In its 50-year history, the essence and landscape of hip-hop has primarily been dominated by men and themes relating to their lifestyles, the conflicts between them, their sex lives, etc. So, typically, when a female emcee reaches the pinnacle of the genre, it takes them being especially captivating and impressive, uniting female and male audiences in the process.
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Naturally, this also means many of the greatest female rappers have needed to break through glass ceilings and achieve what was previously thought to be unachievable. When discussing those who have had an impact like this, hip-hop connoisseurs’ minds usually conjure up a few names, such as Nicki Minaj or Lil’ Kim. In the list below, we round up our top six artists for this criteria and explain how they broke the barriers they did.
In 1988, as hip-hop began to finally realize its mainstream potential, MC Lyte stood up to the plate to be one of the first emcees to introduce femininity to the sport. Releasing her debut album Lyte as a Rock, the first rap album ever from a solo female act, Lyte etched her name in history.
Inspired by even older pioneers of the genre like Melle Mel and Kurtis Blow, Lyte was able to mold a skillset for herself that appealed to the sounds of the times, making it nearly impossible for even the most stubborn of listeners to deny her talent. As the years went on, she racked up loads of hits, whether it was “10% Dis” and “Paper Thin” from Lyte as a Rock or later songs like “Keep On, Keepin’ On” and “Cold Rock a Party.”
The first female rapper to enter the Songwriters Hall of Fame, where she was inducted in 2019, Missy Elliott’s determination and ability to surround herself with premiere talent landed her an iconic career full of chart-toppers. Rising through the ranks alongside stars of the 1990s like Timbaland, Ginuwine, Jodeci, and more, Elliott honed in on songwriting that could captivate both pop and hip-hop audiences.
It’s no surprise this would manifest into smash hits like “Get Ur Freak On,” “Work It” and “Lose Control,” as she would go on to win four Grammy Awards in her heyday. Her creativity didn’t just stop in the recording booth, though, as her 1997 music video for her song “The Rain (Supa Dupa Fly)” was named the No. 1 hip-hop video of all time by Rolling Stone this year.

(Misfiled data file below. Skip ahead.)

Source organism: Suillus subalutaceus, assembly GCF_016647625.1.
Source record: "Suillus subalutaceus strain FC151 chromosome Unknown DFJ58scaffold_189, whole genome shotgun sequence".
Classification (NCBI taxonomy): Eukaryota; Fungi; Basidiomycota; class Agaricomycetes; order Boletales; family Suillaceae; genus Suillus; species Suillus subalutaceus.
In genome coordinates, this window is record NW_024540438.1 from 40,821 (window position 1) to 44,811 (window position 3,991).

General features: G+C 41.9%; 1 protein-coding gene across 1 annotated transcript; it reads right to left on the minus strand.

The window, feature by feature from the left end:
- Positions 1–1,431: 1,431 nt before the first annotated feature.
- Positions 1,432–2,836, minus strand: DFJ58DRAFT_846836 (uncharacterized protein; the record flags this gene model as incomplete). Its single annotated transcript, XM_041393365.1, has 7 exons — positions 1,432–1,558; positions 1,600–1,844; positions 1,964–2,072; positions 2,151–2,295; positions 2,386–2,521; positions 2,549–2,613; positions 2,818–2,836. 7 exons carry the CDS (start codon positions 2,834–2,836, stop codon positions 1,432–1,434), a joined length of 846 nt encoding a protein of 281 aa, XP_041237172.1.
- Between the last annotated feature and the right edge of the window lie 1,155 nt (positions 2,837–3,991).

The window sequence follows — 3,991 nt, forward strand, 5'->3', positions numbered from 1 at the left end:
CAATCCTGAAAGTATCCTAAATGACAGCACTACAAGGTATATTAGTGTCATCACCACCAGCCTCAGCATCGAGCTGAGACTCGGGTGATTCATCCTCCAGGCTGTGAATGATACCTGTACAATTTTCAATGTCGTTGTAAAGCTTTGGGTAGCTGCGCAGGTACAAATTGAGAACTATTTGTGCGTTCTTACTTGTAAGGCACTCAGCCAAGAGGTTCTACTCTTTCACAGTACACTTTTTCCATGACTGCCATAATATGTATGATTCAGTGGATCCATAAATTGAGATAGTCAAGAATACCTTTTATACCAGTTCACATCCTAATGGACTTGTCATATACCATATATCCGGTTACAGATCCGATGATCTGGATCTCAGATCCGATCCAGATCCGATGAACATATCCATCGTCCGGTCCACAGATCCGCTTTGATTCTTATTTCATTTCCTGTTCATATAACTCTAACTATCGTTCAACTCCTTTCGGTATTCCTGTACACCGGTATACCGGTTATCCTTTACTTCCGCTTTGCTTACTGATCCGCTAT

Queen Latifah was one of the first rappers, male or female, to demonstrate the marketability of an emcee beyond the microphone. Though releasing exceptional albums in the late ’80s and early ’90s, Latifah’s star power was fully applied on-screen, as her appearances on the iconic FOX sitcom Living Single coincided with her singles “U.N.I.T.Y.” and “Just Another Day…” ascending on the Billboard charts.
She was truly a pioneer for multi-hyphenate celebrities that get their start in rap.
After two successful albums within the framework of her group The Fugees, with Pras Michel and Wyclef Jean, Lauryn Hill decided it was time to have a spotlight for herself. Releasing her debut solo album The Miseducation of Lauryn Hill in 1998, it became evident she was one of the most precious jewels of the genre.
Meshing hip-hop, jazz, R&B, and soul, the LP stood out in a rap landscape that revolved around men, thanks to its soothing melodies and introspective songwriting. Though it was one of her only fully fleshed-out full-length releases, songs from The Miseducation of Lauryn Hill still inspire male and female emcees to this day. Some of the tracks have been sampled in recent radio hits like Drake’s “Nice for What” and “Be Careful” by Cardi B.
While sex-positivity is one of the most prominent approaches for mainstream female rappers in this day and age, it would not come to the forefront until Lil’ Kim manufactured a thirst for it in the prime of her career. Combining the sensual appeal of the pop stars of her time with the impressive technical ability of rappers adjacent to her like Notorious B.I.G. and Diddy, Kim was able to revolutionize what it meant to be a female emcee around the turn of the century.
Expanding on the sentiment above about Lil’ Kim, Nicki Minaj’s emergence in the late 2000s and early 2010s wasn’t anything that hip-hop had ever seen before. With undeniably brilliant wordplay, the ability to outshine male rappers at the top of their game, and the proud display of her racy sex drive, Minaj was frequently mentioned as a candidate for “best rapper in the game.”
With music videos like “Anaconda,” albums like Pink Friday, and feature verses like Kanye West’s “Monster,” every appearance from Minaj was show-stopping, certifying that there were no heights a female rapper couldn’t reach.